• Page 38

    Step Command Remarks • Enter interface range view: Method 1: interface range { interface-type interface-number [ to interface-type To assign a range of ports to the interface-number ] } &<1-5> BFD MAD VLAN, enter interface Method 2: range view. Enter Ethernet interface view interface range name name or interface range view.

  • Page 39

    Run the spanning tree feature between the IRF fabric and the intermediate device. Enable the IRF fabric to change its bridge MAC address as soon as the master leaves. Create an ARP MAD VLAN and assign the ports on the ARP MAD links to the VLAN. If the intermediate device is also an IRF fabric, assign the two IRF fabrics different domain IDs for correct split detection.

  • Page 40

    Step Command Remarks Assign the interface an IP ip address ip-address { mask | By default, no IP address is address. mask-length } assigned to any VLAN interface. By default, ARP MAD is disabled. When you use the mad arp enable command, the system Enable ARP MAD.

  • Page 41

    Step Command Remarks • Enter interface range view: Method 1: interface range { interface-type interface-number [ to interface-type To assign a range of ports to the interface-number ] } &<1-5> ND MAD VLAN, enter interface Method 2: range view. Enter Ethernet interface view interface range name name or interface range view.

  • Page 42

    Step Command Remarks Enter system view. system-view By default, all network ports on a Configure a port to not shut mad exclude interface interface-type Recovery-state IRF fabric are shut down when the IRF fabric interface-number down, except for the IRF physical transits to the Recovery state.

  • Page 43: Fast-restoring Irf Configuration For A One-mpu Member

    MPU is damaged. This section describes a fast approach to restoring IRF configuration for one-MPU member devices. NOTE: HP recommends performing fast IRF configuration restoration in IRF mode. The recovery procedure differs depends on whether a two-member device is available. This section assumes that the failed member device is Device A.

  • Page 44: Displaying And Maintaining An Irf Fabric

    Step Command • In IRF mode: irf chassis chassis-number slot slot-number member Change Device B's member ID on the standby member-id MPU to be the same as that of Device A. • In standalone mode: irf slot slot-number member member-id Remove the damaged MPU from Device A, and insert Device B's standby MPU into Device A.

  • Page 45: Configuration Examples

    As shown in Figure 16, set up a two-chassis IRF fabric at the access layer of the enterprise network. Configure LACP MAD on the multichassis aggregation to Device C, an HP device that supports extended LACP. Figure 16 Network diagram...

  • Page 46

    [Sysname-irf-port2] quit [Sysname] interface ten-gigabitethernet 3/0/1 [Sysname-Ten-GigabitEthernet3/0/1] undo shutdown [Sysname-Ten-GigabitEthernet3/0/1] quit # Save the configuration. [Sysname] quit <Sysname> save # Enable IRF mode. <Sysname> system-view [Sysname] chassis convert mode irf The device will switch to IRF mode and reboot. You are recommended to save the current running configuration and specify the configuration file for the next startup.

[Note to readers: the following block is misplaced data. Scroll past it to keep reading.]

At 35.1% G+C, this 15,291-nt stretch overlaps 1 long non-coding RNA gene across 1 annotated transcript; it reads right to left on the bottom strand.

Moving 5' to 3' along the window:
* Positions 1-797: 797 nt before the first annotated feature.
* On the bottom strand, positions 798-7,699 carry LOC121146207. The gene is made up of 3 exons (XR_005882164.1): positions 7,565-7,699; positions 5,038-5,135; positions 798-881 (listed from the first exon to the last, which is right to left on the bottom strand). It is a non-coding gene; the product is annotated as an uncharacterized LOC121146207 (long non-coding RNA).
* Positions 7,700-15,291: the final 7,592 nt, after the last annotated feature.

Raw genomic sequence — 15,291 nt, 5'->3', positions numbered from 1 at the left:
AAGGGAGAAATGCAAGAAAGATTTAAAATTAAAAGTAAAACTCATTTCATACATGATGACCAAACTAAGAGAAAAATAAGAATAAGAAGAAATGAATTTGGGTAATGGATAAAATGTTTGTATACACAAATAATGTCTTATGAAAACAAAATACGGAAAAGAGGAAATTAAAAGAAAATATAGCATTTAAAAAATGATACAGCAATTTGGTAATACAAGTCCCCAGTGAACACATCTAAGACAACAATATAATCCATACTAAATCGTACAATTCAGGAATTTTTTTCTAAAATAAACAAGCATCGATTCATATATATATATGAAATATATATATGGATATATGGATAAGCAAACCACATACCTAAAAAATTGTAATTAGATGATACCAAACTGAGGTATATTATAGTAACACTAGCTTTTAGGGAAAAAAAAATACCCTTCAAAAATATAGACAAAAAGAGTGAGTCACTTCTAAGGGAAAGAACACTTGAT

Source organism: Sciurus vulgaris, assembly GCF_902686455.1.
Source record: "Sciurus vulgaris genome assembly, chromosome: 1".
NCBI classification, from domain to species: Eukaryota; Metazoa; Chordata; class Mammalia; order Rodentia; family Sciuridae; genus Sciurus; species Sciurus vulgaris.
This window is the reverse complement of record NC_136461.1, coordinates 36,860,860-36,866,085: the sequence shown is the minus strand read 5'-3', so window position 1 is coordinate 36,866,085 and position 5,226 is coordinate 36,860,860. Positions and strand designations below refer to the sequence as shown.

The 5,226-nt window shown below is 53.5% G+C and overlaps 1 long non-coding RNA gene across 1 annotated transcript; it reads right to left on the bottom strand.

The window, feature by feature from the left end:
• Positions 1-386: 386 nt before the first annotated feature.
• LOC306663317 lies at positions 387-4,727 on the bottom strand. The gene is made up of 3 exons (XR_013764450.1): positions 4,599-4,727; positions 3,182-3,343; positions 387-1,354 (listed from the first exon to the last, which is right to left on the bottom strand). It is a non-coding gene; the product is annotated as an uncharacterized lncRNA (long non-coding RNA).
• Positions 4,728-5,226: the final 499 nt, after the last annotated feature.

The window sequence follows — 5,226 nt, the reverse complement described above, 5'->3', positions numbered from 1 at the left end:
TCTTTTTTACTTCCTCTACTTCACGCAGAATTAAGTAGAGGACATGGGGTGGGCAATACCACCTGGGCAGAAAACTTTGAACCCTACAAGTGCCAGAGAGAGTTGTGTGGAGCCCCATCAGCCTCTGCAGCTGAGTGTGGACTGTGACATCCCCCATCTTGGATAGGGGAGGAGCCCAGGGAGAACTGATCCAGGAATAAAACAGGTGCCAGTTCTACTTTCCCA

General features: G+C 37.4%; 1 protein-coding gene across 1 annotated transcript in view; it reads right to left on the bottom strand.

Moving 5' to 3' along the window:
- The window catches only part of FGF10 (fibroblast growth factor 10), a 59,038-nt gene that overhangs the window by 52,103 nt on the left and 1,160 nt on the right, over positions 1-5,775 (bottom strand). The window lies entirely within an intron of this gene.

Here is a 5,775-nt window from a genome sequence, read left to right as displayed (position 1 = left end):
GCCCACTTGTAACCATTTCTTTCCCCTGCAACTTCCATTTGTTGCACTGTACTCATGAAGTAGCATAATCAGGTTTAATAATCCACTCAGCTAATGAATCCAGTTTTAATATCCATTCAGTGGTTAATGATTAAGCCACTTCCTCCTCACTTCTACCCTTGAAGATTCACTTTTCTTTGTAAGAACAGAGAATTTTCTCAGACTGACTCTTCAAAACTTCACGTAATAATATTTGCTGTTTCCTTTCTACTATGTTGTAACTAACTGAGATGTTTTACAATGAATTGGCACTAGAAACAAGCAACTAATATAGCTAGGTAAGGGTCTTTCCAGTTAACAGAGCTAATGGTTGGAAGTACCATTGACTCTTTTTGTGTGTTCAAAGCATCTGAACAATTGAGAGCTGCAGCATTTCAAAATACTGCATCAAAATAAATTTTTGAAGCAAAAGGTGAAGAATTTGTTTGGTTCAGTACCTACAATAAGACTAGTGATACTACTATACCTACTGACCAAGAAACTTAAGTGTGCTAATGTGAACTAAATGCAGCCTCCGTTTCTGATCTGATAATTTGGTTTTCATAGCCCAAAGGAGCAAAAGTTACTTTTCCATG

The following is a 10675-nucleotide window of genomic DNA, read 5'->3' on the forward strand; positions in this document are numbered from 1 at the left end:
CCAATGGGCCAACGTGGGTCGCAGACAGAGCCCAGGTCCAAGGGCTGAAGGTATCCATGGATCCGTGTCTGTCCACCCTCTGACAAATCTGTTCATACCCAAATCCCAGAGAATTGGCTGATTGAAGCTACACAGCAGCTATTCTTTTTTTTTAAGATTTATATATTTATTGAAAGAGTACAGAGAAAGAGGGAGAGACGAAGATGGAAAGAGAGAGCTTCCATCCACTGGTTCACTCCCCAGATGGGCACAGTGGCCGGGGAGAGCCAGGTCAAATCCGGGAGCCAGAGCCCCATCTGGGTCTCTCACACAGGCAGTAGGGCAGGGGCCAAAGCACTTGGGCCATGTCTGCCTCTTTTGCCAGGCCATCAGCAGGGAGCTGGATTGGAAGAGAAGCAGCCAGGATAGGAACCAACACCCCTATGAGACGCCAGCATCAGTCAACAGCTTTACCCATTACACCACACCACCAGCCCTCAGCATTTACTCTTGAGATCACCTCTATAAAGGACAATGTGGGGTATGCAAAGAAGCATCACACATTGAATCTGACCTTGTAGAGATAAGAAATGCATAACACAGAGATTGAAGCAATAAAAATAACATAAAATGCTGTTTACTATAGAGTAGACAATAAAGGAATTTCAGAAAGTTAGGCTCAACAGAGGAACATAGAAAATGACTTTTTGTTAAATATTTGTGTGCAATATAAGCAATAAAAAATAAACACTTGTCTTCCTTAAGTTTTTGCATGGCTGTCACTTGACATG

• Page 47: Bfd Mad-enabled Irf Configuration Example For A Two-chassis Irf Fabric

    Saving the converted configuration file succeeded. Now rebooting, please wait... Device B and Device A form an IRF fabric after Device B reboots. Configure LACP MAD: # Assign domain ID 1 to the IRF fabric. <Sysname> system-view [Sysname] irf domain 1 # Create a dynamic aggregate interface and enable LACP MAD.

  • Page 48

    Configure BFD MAD in the IRF fabric and set up BFD MAD links between the member devices. Disable the spanning tree feature on the ports used for BFD MAD, because the two features conflict with each other. Assign the highest member priority to Device A so it can be elected the master. Figure 17 Network diagram Configuration procedure Configure Device A:...

  • Page 49

    <Sysname> system-view [Sysname] chassis convert mode irf The device will switch to IRF mode and reboot. You are recommended to save the current running configuration and specify the configuration file for the next startup. Continue? [Y/N]:y Do you want to convert the content of the next startup configuration file flash:/startup.cfg to make it available in IRF mode? [Y/N]:y Please wait...

  • Page 50: Arp Mad-enabled Irf Configuration Example For A Two-chassis Irf Fabric

    [Sysname] vlan 3 [Sysname-vlan3] port gigabitethernet 1/4/0/1 gigabitethernet 2/4/0/1 [Sysname-vlan3] quit # Create VLAN-interface 3, and configure a MAD IP address for each member device on the VLAN interface. [Sysname] interface vlan-interface 3 [Sysname-Vlan-interface3] mad bfd enable [Sysname-Vlan-interface3] mad ip address 192.168.2.1 24 member 1 [Sysname-Vlan-interface3] mad ip address 192.168.2.2 24 member 2 [Sysname-Vlan-interface3] quit # Disable the spanning tree feature on GigabitEthernet 1/4/0/1 and GigabitEthernet 2/4/0/1.

  • Page 51

    <Sysname> system-view [Sysname] irf member 1 Info: Member ID change will take effect after the member reboots and operates in IRF mode. [Sysname] irf-port 2 [Sysname-irf-port2] port group interface ten-gigabitethernet 3/0/1 [Sysname-irf-port2] quit [Sysname] interface ten-gigabitethernet 3/0/1 [Sysname-Ten-GigabitEthernet3/0/1] undo shutdown [Sysname-Ten-GigabitEthernet3/0/1] quit # Save the configuration.